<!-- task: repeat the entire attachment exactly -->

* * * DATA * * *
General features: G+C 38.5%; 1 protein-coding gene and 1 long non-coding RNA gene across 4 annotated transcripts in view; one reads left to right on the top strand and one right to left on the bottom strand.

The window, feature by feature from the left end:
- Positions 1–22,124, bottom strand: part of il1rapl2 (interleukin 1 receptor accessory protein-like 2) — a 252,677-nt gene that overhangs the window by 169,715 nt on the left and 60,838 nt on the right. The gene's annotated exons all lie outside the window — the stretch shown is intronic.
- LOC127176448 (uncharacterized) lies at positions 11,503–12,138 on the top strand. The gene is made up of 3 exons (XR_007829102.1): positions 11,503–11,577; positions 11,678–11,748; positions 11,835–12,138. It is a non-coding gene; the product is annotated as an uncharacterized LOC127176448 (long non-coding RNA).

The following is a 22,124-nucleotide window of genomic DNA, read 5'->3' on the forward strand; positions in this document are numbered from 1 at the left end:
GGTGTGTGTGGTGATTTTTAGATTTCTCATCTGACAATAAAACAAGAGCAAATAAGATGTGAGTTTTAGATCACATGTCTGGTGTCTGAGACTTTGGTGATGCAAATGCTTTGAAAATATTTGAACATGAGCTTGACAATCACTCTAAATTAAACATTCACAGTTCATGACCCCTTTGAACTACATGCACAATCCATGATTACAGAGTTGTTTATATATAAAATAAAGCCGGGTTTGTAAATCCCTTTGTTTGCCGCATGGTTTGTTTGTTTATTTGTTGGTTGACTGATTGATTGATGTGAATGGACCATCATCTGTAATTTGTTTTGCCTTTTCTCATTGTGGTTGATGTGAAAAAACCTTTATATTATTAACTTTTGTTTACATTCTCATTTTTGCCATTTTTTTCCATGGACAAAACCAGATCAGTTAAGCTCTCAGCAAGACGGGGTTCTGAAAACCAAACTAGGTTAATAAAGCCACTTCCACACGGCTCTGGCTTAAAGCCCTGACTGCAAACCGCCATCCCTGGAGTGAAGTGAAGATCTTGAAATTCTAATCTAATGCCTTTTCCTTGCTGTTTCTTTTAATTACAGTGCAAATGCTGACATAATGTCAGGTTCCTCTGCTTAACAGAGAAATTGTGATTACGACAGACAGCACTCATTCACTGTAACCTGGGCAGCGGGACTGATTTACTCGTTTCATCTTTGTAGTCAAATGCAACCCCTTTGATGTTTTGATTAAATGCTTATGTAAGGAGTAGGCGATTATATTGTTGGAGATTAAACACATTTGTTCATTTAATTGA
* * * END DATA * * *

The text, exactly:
General features: G+C 38.5%; 1 protein-coding gene and 1 long non-coding RNA gene across 4 annotated transcripts in view; one reads left to right on the top strand and one right to left on the bottom strand.

The window, feature by feature from the left end:
- Positions 1–22,124, bottom strand: part of il1rapl2 (interleukin 1 receptor accessory protein-like 2) — a 252,677-nt gene that overhangs the window by 169,715 nt on the left and 60,838 nt on the right. The gene's annotated exons all lie outside the window — the stretch shown is intronic.
- LOC127176448 (uncharacterized) lies at positions 11,503–12,138 on the top strand. The gene is made up of 3 exons (XR_007829102.1): positions 11,503–11,577; positions 11,678–11,748; positions 11,835–12,138. It is a non-coding gene; the product is annotated as an uncharacterized LOC127176448 (long non-coding RNA).

The following is a 22,124-nucleotide window of genomic DNA, read 5'->3' on the forward strand; positions in this document are numbered from 1 at the left end:
GGTGTGTGTGGTGATTTTTAGATTTCTCATCTGACAATAAAACAAGAGCAAATAAGATGTGAGTTTTAGATCACATGTCTGGTGTCTGAGACTTTGGTGATGCAAATGCTTTGAAAATATTTGAACATGAGCTTGACAATCACTCTAAATTAAACATTCACAGTTCATGACCCCTTTGAACTACATGCACAATCCATGATTACAGAGTTGTTTATATATAAAATAAAGCCGGGTTTGTAAATCCCTTTGTTTGCCGCATGGTTTGTTTGTTTATTTGTTGGTTGACTGATTGATTGATGTGAATGGACCATCATCTGTAATTTGTTTTGCCTTTTCTCATTGTGGTTGATGTGAAAAAACCTTTATATTATTAACTTTTGTTTACATTCTCATTTTTGCCATTTTTTTCCATGGACAAAACCAGATCAGTTAAGCTCTCAGCAAGACGGGGTTCTGAAAACCAAACTAGGTTAATAAAGCCACTTCCACACGGCTCTGGCTTAAAGCCCTGACTGCAAACCGCCATCCCTGGAGTGAAGTGAAGATCTTGAAATTCTAATCTAATGCCTTTTCCTTGCTGTTTCTTTTAATTACAGTGCAAATGCTGACATAATGTCAGGTTCCTCTGCTTAACAGAGAAATTGTGATTACGACAGACAGCACTCATTCACTGTAACCTGGGCAGCGGGACTGATTTACTCGTTTCATCTTTGTAGTCAAATGCAACCCCTTTGATGTTTTGATTAAATGCTTATGTAAGGAGTAGGCGATTATATTGTTGGAGATTAAACACATTTGTTCATTTAATTGA